Review of the week: 7 – 13 September 2015
It was pizza and gelato all round for sports fans in Italy this week, as it had two major victories, both of them unexpected. Flavia Pennetta (above) defeated her compatriot Roberta Vinci in the final of the US Open, while Fabio Aru won the Vuelta a Espana.
Aru’s success came while cycling for the Astana team, after its leader Vincenzo Nibali had been disqualified. Also Italian, Nibali had shown too much of the national love for fast cars and had held onto the team car as it accelerated towards the front of the race.
In New York, Hungary was also celebrating as Dalma Galfi took the girls’s singles and, with Fanny Stollar, was one of two Hungarian semi-finalists. The country has yet to win a senior singles titles during the Open Era but looks like it might soon break that record.
New Zealand followed up its rowing triumphs last week, as South Korean born golfer Lydia Ko won the Evian Championship. Germany dominated the European Eventing Championship as its occupied five of the top ten places in the individual competition, Michael Jung taking gold for a third time, and it won the team event by, well, a canter.
Wrestling and Rhythmic Gymnastics
Saori Yoshida of Japan (above) claimed a remarkable 13th title at the World Wrestling Championships. She has been reported as saying that she has no childhood memories except of wrestling, a story which has a whiff of exaggeration about it. I certainly hope that it is not true because, even with such dominance, I am not sure it would be worth it.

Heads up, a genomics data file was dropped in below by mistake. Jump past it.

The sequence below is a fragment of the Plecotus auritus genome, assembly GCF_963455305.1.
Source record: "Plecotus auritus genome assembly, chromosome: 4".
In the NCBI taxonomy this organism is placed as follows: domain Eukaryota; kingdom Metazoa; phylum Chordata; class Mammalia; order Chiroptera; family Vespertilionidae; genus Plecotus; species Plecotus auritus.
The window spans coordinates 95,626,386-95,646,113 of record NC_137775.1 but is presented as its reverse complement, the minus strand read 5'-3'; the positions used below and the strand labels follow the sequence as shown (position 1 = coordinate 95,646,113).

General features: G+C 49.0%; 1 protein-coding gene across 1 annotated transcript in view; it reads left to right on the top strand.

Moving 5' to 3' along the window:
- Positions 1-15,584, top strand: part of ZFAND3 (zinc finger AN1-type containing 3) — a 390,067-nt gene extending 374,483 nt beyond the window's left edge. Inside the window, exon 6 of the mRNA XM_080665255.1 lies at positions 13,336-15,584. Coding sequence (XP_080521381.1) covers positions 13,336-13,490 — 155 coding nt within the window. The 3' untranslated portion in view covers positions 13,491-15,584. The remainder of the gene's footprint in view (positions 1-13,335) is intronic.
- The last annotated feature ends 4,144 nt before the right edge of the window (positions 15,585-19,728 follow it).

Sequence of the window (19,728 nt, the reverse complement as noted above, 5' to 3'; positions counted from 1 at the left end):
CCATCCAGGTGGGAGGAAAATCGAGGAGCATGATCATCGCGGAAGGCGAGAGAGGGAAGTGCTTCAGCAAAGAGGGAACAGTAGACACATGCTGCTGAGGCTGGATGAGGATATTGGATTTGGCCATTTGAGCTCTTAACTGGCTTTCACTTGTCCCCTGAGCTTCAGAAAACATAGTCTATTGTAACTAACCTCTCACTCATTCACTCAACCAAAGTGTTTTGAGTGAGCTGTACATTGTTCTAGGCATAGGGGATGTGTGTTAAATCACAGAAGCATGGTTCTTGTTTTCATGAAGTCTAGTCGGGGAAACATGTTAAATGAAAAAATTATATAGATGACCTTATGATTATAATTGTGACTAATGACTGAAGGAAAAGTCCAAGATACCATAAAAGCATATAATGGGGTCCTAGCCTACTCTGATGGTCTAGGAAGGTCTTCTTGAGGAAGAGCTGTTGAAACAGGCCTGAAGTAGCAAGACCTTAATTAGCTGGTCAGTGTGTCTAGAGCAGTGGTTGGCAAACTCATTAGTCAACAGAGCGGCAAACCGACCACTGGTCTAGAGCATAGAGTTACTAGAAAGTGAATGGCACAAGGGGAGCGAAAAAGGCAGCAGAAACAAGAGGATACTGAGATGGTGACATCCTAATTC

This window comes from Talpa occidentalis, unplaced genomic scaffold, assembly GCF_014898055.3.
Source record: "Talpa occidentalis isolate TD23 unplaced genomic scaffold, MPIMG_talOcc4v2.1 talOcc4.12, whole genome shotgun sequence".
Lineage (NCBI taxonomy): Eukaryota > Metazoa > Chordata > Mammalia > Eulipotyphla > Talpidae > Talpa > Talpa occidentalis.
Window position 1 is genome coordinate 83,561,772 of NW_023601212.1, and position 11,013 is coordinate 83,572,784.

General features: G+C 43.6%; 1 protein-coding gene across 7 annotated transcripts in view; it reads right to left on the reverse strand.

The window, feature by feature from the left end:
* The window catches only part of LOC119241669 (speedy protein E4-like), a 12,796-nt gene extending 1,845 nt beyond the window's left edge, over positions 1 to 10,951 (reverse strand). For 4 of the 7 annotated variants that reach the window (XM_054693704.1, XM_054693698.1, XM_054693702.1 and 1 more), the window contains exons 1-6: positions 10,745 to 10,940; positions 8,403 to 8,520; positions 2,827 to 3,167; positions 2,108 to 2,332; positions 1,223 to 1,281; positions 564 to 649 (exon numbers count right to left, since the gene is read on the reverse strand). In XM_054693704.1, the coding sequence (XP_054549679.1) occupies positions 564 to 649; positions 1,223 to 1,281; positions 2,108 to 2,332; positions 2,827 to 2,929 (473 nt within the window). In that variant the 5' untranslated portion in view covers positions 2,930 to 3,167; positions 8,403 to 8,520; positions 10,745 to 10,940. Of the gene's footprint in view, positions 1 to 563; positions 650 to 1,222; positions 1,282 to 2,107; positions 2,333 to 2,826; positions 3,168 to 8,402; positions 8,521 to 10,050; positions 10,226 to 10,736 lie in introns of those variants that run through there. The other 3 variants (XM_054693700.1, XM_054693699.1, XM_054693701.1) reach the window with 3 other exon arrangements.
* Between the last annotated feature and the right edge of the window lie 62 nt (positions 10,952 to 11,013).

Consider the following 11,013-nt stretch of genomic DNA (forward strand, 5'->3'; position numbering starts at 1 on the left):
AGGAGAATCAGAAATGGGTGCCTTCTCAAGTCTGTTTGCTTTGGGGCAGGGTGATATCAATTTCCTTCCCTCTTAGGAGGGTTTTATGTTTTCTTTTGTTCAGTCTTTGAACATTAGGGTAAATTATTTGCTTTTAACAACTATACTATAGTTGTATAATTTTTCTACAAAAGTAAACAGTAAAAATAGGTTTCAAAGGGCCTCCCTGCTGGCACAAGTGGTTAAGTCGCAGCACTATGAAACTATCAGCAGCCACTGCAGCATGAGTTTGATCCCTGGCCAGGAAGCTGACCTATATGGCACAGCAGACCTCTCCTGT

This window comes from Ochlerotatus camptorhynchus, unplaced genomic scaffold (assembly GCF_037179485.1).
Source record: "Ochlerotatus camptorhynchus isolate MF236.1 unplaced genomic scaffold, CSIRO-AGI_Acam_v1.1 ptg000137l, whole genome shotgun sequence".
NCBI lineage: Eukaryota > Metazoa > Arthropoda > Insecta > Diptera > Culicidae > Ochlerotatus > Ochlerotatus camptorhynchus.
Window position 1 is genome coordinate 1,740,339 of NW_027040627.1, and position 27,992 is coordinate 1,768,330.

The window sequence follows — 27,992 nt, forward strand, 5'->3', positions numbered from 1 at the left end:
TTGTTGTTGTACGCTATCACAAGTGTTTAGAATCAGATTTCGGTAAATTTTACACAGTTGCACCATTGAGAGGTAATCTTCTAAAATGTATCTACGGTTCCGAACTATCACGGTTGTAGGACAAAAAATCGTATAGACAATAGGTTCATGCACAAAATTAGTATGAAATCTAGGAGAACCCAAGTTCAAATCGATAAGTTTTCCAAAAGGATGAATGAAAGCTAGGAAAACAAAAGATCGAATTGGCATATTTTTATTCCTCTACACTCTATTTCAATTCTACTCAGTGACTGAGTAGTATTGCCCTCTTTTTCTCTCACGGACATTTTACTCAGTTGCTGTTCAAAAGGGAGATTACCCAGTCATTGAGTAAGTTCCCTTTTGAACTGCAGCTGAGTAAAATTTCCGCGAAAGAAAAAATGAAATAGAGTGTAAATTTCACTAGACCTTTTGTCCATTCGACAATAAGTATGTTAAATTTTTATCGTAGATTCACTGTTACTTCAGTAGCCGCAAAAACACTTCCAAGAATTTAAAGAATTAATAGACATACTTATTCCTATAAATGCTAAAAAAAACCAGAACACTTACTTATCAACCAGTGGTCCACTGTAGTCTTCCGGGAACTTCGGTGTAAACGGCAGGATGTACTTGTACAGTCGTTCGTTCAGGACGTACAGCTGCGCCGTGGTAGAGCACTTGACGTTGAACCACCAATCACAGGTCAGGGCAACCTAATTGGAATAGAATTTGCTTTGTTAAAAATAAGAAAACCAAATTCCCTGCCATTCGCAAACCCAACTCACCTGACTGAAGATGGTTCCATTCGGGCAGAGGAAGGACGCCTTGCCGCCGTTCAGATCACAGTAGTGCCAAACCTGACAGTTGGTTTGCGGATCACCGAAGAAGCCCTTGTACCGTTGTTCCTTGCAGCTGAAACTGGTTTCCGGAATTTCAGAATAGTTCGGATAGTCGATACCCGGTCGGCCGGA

Kaori Icho won a 10th world title. The two Japanese fighters have three Olympic gold medals apiece and will be going for a fourth in Rio, a record for a wrestler of either sex.
But Russia topped the medal table with four gold medals. It continued the tradition of its wrestlers being from the more far-flung regions of the country, two of its champions hailing from the disputed territory of Dagestan and the other two being born in Siberia.
Russia blew away all comers at the World Rhythmic Gymnastics Championships. Aged just 17, Yana Kudryavtseva won five gold medals for the second competition in a row.
All-Africa Games and Commonwealth Youth Games
In Brazzaville, South Africa was by far the top nation in swimming, winning 25 of the 42 golds on offer. This inevitably raises the dreaded race question but the explanation has more to do with wealth and the number of swimming pools. The rule-proving exception is Tunisian Olympic champion, Oussama Mellouli, who benefited from college in the US.
In Samoa, Australia topped the medal table, with a particularly impressive performance in swimming, while Malaysia unexpectedly won all five gold medals available in squash.
Next week: The men’s EuroBasket, the Solheim Cup, canoe slalom and wheelchair rugby